RSM New Zealand

Considering year end tax implications

There are a number of issues that need to be considered when preparing year end financial statements. The timing and treatment of certain expense items can have tax implications, and in some cases the accounting treatments applied can result in tax efficiencies.

Typically accountants in conjunction with the business owners, need to consider the treatment of certain expenditure in particular whether it can be bought forward into the current period. The general rule is that business expenditure is deductible in the tax year that is incurred.

Prepaid expenses

  • Repairs and maintenance
    If carried out before year end, then the amount will be deductible in the current year. The total cost of a service contract is deductible if it has less than three months to run at balance date and costs less than $23,000 for a full year. If purchasing a fixed asset and there is a warranty or service contract, ensure the warranty or service contract is separately identified, as these are deductible.
  • Stationery
    If re-stocking is about to occur in April or May, consider moving this forward to March. The total costs of stationery are deductible in the year these are paid.
  • Travel and accommodation
    Advance bookings for business related travel and hotel or motel accommodation are deductible provided it is not more than six months in advance and does not exceed $14,000.
  • Subscriptions
    Newspapers, journals and periodicals are deductible without adding back unexpired amounts. Associated memberships are tax deductible provided they extend no more than 12 months after balance date and the subscription does not exceed $6,000
  • Insurance
    Insurance premiums are deductible provided they are not prepaid for more than 12 months and the total amount of such expenditure incurred in the income year in respect of the contract does not exceed $12,000.
  • Advertising
    If advertising is paid prior to year end and if the period of the advertising relates to no more than 6 months after balance date and the advanced portion is less than $14,000, then it is fully deductible in the current year.
  • Rent
    Prepaid rent is deductible provided it is not prepaid for more than six months and the amount prepaid is less than $26,000.
  • Livestock
    Prepaid expenses for the lease or bailment of livestock or bloodstock are deductible provided they are not prepaid for more than six months and the amount does not exceed $26,000.
  • Consumables
    Consumables used in conjunction with but not forming part of the final product can be deducted in the year of purchase, provided total stocks at year end do not exceed $58,000.
  • Telephone
    Payments for the use or maintenance of telephone and other communication equipment are  deductible if not prepaid for more than two months.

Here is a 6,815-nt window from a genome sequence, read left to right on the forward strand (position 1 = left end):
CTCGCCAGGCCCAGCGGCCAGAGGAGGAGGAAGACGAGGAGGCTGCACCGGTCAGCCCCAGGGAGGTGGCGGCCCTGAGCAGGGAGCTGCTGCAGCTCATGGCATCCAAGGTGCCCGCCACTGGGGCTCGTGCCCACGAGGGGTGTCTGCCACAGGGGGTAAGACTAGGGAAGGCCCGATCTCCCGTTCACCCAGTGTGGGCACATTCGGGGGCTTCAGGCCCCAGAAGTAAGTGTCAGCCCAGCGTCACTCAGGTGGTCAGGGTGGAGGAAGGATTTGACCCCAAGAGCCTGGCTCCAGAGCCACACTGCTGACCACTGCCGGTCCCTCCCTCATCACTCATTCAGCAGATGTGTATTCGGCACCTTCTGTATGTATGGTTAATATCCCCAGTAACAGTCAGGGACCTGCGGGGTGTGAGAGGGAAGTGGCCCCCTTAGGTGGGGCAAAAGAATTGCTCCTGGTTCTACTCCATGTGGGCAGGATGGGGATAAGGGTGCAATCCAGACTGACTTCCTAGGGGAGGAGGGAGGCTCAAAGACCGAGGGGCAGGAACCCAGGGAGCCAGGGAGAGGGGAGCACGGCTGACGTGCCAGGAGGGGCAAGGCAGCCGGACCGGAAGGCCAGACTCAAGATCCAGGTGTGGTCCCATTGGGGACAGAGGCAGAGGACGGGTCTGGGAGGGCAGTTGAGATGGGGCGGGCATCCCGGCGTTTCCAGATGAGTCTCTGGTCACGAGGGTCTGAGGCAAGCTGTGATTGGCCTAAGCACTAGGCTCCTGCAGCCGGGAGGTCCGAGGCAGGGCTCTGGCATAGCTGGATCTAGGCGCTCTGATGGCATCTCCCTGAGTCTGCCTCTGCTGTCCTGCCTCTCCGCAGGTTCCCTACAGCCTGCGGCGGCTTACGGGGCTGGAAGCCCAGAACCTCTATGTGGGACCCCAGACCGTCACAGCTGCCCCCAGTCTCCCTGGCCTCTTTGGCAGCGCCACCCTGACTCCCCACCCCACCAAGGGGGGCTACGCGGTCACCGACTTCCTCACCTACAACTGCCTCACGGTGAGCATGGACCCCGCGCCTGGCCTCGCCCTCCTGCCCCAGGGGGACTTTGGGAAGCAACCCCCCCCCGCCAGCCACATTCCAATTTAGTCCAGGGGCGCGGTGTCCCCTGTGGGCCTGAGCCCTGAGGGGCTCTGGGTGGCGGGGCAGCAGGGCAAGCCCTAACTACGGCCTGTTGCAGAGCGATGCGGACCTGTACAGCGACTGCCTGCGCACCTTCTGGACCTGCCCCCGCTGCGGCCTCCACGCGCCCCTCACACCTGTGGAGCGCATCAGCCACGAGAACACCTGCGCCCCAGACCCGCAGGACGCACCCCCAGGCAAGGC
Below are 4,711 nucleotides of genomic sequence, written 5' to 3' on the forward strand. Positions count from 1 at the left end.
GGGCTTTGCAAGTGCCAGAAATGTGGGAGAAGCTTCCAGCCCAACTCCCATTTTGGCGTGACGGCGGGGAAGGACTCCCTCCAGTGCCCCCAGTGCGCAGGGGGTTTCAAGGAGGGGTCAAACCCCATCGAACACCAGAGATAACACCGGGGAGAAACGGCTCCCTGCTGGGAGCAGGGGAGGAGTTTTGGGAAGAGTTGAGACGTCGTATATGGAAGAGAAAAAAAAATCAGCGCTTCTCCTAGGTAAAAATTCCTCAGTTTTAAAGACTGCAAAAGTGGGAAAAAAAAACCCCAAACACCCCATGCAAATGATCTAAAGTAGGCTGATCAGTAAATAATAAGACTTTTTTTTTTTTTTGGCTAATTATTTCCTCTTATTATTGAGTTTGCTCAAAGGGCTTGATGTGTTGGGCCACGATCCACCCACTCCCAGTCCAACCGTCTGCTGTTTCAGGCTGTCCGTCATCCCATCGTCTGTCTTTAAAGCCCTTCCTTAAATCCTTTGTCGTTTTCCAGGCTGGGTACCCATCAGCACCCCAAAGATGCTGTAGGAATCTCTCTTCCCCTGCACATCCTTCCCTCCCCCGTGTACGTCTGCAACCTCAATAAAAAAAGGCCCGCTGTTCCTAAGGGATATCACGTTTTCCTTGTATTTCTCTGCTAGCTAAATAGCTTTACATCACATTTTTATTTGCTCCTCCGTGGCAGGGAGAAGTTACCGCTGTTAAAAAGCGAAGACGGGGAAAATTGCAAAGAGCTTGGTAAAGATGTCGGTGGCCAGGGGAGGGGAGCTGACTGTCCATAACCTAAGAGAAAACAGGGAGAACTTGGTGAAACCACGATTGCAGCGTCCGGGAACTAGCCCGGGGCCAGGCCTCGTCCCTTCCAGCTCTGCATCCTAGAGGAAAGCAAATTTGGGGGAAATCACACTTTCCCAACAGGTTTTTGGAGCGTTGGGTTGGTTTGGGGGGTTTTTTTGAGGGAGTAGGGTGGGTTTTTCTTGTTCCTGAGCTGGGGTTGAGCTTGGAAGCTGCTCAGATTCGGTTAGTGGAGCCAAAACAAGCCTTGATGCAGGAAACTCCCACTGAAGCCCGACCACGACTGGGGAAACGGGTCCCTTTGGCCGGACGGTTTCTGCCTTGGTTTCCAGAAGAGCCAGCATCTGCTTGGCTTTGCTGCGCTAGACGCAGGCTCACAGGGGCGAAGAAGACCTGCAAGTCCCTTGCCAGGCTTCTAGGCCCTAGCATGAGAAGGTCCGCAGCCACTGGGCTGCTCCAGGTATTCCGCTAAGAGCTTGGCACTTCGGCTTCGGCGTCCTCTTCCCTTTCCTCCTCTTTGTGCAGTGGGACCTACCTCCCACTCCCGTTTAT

• Services
    Prepaid costs for services, other than those mentioned above, of up to $14,000 and for no more than six months are deductible in the current year.
  • Motor vehicles
    Motor vehicle registration and driver licence fees paid in advance are fully deductible in the current year.
  • Leave provisions/bonuses
    Amounts owing at balance date for holiday pay and long service leave is only deductible if paid out within 63 days of year end. If you want to pay staff bonuses relating to the 2017 year, they must be paid within 63 days of the business’s tax balance date to be claimable for that year.
  • Bad debts
    Bad debts are deductible only in the year that they are written off. Bad debts must be written off before balance date.

Other items to consider at balance date

  • Accounts receivable
    Every year we have clients who do not understand they must pay tax on all their earnings, including money not yet received. March invoices paid in April are part of year end income as are April Invoices for March work.
  • Stock and work in progress
    You must count and value your trading stock at balance date, unless it is less than $10,000 and your sales are less than $1.3 million. Keep your stock sheets to show Inland Revenue if they ask for them. Dispose of obsolete stock now as it must be valued at its cost, unless you can prove it has a lower market price. A guess is not acceptable. You have to find evidence to support the price. This can be difficult. Work in progress must be valued unless your business is only providing services which cannot yet be billed.
  • Company dividends
    If you plan to pay a company dividend, you might be able to get a tax refund for a person whose income is less than $48,000, if the dividend is declared by 31st March. If a family trust owns shares, you might be able to allocate the dividend to a low-income member of the family. The law is complicated so check with us.
  • Overseas income
    If you receive overseas income and are a tax resident in New Zealand, you will be taxed in New Zealand on your worldwide income. There is a temporary tax exemption available for those residents who are ‘transitional tax residents’ for a four year period (please contact RSM Prince for more details).

As the tax treatment of overseas income is quite specific it is important that you advise us of all the types and amounts of overseas income you have.

There are many issues to consider at year end. We strongly recommend you talk to your accountant/tax advisor before the year end to minimise negative consequences and avoid disappointments.


Would you like to discuss this topic further?

Please email us to submit a question or click on the author below to directly discuss this article

CONTACT us

Authors

Lloyd Kirby
Partner - Auckland North
Scott Garratt
Principal - Auckland North